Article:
When used appropriately, music can shift mood, manage stress-induced agitation, stimulate positive interactions, facilitate cognitive function, and coordinate motor movements.
This happens because rhythmic and other well-rehearsed responses require little to no cognitive or mental processing. They are influenced by the motor center of the brain that responds directly to auditory rhythmic cues. A person’s ability to engage in music, particularly rhythm playing and singing, remains intact late into the disease process because, again, these activities do not mandate cognitive functioning for success. Most people associate music with important events and a wide array of emotions. The connection can be so strong that hearing a tune long after the occurrence evokes a memory of it.
If the links with the music are unknown, it is difficult to predict an individual’s response. Therefore, observe a person’s reaction to a particular arrangement and discontinue it if it evokes distress, such as agitation, facial grimaces or increasing muscular tension.
Selections from the individual’s young adult years—ages 18 to 25—are most likely to have the strongest responses and the most potential for engagement.
Unfamiliar music can also be beneficial because it carries no memories or emotions. This may be the best choice when developing new responses, such as physical relaxation designed to manage stress or enhance sleep.
As individuals progress into late-stage dementia, music from their childhood, such as folk songs, work well. Singing these songs in the language in which they were learned sparks the greatest involvement.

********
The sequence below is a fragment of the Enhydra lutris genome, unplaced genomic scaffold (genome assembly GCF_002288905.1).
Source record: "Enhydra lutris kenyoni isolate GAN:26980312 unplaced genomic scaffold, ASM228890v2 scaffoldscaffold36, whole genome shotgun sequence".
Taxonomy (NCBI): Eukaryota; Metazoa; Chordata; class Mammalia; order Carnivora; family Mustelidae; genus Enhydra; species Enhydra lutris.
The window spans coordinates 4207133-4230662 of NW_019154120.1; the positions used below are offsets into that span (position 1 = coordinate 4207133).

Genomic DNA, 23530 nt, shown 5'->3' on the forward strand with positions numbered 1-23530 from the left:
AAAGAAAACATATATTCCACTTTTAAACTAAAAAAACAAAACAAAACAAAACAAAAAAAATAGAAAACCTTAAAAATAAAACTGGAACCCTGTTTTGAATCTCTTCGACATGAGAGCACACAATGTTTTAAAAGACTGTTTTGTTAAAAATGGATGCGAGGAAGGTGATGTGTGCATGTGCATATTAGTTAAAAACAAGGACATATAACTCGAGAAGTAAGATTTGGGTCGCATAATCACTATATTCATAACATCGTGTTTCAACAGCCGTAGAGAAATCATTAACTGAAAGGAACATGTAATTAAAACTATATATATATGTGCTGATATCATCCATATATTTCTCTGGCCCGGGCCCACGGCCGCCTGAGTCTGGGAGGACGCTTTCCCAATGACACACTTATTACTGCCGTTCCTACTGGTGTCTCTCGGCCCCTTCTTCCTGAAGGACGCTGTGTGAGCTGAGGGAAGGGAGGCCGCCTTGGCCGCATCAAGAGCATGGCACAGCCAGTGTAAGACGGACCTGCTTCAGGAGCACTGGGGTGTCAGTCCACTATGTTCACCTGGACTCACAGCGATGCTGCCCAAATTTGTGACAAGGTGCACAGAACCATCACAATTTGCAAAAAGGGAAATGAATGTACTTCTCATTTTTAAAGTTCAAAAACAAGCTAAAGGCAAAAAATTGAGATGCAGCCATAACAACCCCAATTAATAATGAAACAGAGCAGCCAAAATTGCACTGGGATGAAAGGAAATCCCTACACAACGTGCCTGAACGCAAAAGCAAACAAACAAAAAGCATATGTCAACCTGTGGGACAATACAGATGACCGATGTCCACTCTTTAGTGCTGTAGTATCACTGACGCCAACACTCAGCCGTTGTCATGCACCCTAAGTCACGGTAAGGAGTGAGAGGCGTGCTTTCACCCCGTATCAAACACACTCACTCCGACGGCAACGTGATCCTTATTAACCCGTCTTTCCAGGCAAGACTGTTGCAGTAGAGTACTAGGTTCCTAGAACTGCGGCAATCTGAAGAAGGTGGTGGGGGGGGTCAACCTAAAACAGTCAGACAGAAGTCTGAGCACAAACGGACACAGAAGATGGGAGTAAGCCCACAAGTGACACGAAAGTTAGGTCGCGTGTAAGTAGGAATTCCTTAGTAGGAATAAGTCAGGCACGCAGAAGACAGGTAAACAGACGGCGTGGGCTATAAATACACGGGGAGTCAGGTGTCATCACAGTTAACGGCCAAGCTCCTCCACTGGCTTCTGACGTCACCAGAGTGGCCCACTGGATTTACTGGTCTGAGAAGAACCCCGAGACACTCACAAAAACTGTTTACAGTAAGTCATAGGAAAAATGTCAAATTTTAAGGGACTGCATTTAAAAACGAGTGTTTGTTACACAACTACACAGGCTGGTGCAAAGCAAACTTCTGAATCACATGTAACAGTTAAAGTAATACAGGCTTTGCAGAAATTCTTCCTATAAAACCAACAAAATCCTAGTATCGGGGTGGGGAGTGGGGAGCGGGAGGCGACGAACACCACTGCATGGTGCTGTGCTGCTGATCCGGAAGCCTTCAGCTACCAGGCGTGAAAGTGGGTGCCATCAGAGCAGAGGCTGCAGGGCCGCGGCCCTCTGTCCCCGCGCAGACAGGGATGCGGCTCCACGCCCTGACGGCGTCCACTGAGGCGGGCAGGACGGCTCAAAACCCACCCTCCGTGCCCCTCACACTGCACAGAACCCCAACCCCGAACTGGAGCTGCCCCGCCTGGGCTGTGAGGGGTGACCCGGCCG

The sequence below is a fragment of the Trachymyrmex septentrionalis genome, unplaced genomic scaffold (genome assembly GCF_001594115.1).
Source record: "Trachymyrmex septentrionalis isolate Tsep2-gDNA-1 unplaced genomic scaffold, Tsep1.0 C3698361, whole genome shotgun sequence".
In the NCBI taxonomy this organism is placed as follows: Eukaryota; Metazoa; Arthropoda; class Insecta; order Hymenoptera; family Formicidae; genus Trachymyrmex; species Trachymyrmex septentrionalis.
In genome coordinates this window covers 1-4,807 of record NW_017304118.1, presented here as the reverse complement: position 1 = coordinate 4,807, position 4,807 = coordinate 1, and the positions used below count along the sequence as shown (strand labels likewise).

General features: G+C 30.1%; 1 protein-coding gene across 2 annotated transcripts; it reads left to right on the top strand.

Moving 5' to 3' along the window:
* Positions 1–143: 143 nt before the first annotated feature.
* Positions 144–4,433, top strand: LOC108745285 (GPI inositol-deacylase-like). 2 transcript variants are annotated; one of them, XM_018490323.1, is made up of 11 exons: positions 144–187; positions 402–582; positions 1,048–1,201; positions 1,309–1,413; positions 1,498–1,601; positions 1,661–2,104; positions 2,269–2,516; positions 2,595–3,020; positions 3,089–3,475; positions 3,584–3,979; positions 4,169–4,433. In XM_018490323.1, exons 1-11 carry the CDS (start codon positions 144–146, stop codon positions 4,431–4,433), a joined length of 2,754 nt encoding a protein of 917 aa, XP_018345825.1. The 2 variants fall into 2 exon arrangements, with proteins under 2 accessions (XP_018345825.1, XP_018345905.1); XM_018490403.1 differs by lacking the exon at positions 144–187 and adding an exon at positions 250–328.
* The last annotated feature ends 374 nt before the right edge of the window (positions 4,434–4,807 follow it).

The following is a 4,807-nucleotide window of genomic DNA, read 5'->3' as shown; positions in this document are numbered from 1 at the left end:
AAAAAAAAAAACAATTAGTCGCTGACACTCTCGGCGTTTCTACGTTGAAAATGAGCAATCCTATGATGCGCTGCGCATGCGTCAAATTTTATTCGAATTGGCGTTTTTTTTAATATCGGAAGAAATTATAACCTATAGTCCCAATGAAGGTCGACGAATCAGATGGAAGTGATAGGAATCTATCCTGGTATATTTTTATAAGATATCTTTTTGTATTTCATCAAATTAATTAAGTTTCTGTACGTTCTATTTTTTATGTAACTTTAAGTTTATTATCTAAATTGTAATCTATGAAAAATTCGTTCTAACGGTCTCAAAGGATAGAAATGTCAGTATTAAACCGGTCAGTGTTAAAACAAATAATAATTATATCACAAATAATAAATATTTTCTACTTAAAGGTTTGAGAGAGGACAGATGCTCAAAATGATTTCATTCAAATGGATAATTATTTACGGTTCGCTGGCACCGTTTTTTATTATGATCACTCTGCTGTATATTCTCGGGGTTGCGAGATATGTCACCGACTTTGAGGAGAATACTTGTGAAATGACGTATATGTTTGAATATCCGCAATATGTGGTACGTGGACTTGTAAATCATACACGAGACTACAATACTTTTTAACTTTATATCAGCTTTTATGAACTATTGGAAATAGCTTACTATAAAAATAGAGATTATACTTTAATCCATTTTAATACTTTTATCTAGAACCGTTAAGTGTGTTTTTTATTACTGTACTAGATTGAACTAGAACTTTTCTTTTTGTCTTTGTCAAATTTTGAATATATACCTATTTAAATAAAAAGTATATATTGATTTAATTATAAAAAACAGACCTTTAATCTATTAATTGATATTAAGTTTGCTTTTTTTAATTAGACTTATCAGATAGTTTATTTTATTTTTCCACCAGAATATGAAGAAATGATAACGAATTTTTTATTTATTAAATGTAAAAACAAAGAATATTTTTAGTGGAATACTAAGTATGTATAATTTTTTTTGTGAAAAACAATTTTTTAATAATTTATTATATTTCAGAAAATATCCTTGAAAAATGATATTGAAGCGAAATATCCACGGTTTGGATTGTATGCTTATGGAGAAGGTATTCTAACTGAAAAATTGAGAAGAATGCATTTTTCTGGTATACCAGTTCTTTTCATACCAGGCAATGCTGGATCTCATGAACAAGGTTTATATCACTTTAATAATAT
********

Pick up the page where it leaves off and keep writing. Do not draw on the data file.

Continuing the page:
Non-verbal individuals in late dementia often become agitated out of frustration and sensory overload from the inability to process environmental stimuli. Engaging them in singing, rhythm playing, dancing, physical exercise, and other structured music activities can diffuse this behavior and redirect their attention.
For best outcomes, carefully observe an individual’s patterns in order to use music therapies just prior to the time of day when disruptive behaviors usually occur.
How-to of music therapy:
Go out dancing or dance in the house.
Listen to music that the person liked in the past—whether swing or Sinatra or salsa. Recognize that perceptual changes can alter the way individuals with dementia hear music. If they say it sounds horrible, turn it off; it may to them.
Experiment with various types of concerts and venues, giving consideration to endurance and temperament.
Encourage an individual who played an instrument to try it again.
Compile a musical history of favorite recordings, which can be used to help in reminiscence and memory recall.
Early and middle stages—
Use song sheets or a karaoke player so the individual can sing along with old-time favorites.
Play music or sing as the individual is walking to improve balance or gait.
Use background music to enhance mood.
Opt for relaxing music—a familiar, non-rhythmic song—to reduce sundowning, or behavior problems at nighttime.
Utilize the music collection of old favorites that you made earlier.
Do sing-alongs, with “When the Saints Go Marching In” or other tunes sung by rote in that person’s generation.
Play soothing music to provide a sense of comfort.
Exercise to music.
Do drumming or other rhythm-based activities.
Use facial expressions to communicate feelings when involved in these activities.
The information above was provided from the Alzheimer’s Foundation of America. http://www.alzfdn.org
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